If you wanted a 8 bit 256 color font, 8x16, 256 characters, that would be 32 kilobytes of ram.  You can create a 1024 character set with 128kb of ram, or, a 256 character set 32bit color font.  Mixes and matching fonts and color settings is also allowed.  Most likely, we will place 2 palettes at the output of the tile ram so each tile layer may have it's own color palette as well.

BrianHG:
With the geometry unit reading and writing to the DDR3, and the Z80 not generating errors, we can safely say that my DDR3 controller works with a Z80 and GPU.  We now just need to get the picture to come directly from the DDR3 with the new maggie.  Then think about optimizing the geometry unit to work as fast as possible when drawing on the DDR3 plus update it to render with 16bit coordinates and address 32bits so it may draw within the full 512mb of available ram.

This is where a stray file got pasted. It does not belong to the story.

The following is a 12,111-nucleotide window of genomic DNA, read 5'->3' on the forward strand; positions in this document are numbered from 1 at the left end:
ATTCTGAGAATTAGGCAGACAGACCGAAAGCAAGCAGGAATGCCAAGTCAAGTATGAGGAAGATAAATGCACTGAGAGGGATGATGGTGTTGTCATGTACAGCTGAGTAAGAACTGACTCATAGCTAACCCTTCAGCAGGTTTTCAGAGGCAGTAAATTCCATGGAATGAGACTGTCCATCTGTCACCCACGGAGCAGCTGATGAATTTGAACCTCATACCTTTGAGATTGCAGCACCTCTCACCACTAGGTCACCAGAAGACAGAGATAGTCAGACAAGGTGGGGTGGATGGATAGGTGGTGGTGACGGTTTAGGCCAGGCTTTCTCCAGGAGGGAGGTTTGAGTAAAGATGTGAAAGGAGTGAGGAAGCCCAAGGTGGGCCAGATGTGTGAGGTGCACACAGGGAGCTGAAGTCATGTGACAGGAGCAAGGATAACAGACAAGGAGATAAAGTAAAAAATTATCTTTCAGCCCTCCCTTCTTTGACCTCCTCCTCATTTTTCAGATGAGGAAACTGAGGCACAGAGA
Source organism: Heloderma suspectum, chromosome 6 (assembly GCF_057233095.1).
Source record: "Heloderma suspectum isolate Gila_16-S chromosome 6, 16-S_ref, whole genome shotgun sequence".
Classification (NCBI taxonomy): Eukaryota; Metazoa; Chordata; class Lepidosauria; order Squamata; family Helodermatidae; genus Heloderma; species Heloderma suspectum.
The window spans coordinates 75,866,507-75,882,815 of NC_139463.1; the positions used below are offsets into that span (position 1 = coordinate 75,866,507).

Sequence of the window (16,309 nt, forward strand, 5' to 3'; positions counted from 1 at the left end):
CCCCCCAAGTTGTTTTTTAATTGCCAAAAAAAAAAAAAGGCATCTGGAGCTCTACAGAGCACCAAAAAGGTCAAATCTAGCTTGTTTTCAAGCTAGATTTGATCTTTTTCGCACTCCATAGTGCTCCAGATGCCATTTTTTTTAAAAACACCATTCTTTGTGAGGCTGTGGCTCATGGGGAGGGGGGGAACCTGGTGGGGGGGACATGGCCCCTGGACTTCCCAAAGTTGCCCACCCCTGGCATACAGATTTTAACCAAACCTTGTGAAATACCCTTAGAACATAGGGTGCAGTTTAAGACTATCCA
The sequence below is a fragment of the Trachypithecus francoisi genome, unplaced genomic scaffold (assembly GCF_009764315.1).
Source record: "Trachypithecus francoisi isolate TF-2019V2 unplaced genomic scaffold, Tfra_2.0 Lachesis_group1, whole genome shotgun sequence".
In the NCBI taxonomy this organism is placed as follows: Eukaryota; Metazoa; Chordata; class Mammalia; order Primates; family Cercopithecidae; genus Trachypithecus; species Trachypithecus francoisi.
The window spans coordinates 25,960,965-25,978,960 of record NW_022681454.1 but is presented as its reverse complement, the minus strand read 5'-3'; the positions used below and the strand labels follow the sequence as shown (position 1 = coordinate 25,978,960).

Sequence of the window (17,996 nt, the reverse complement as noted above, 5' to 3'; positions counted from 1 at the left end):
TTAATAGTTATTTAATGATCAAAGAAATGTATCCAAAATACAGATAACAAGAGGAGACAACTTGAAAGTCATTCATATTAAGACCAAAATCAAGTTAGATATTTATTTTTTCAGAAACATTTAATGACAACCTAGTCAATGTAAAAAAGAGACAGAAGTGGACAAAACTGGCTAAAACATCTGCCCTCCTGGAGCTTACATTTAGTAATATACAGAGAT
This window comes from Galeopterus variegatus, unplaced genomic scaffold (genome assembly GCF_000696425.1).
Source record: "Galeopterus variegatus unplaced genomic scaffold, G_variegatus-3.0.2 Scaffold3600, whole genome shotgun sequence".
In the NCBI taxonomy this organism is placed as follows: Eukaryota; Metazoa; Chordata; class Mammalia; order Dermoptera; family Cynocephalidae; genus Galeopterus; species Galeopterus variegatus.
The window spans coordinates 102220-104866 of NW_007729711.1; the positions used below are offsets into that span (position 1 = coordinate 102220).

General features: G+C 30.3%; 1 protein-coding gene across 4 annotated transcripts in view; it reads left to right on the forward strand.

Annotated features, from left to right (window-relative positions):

nockieboy:

--- Quote from: BrianHG on October 14, 2021, 12:45:16 pm ---With the geometry unit reading and writing to the DDR3, and the Z80 not generating errors, we can safely say that my DDR3 controller works with a Z80 and GPU.  We now just need to get the picture to come directly from the DDR3 with the new maggie.  Then think about optimizing the geometry unit to work as fast as possible when drawing on the DDR3 plus update it to render with 16bit coordinates and address 32bits so it may draw within the full 512mb of available ram.
--- End quote ---

That'll make a huge difference as it means I won't be restricted by the block RAM size anymore - 640x480x8 here we come! Hopefully. ;)  Okay, cool - what do you want me to do?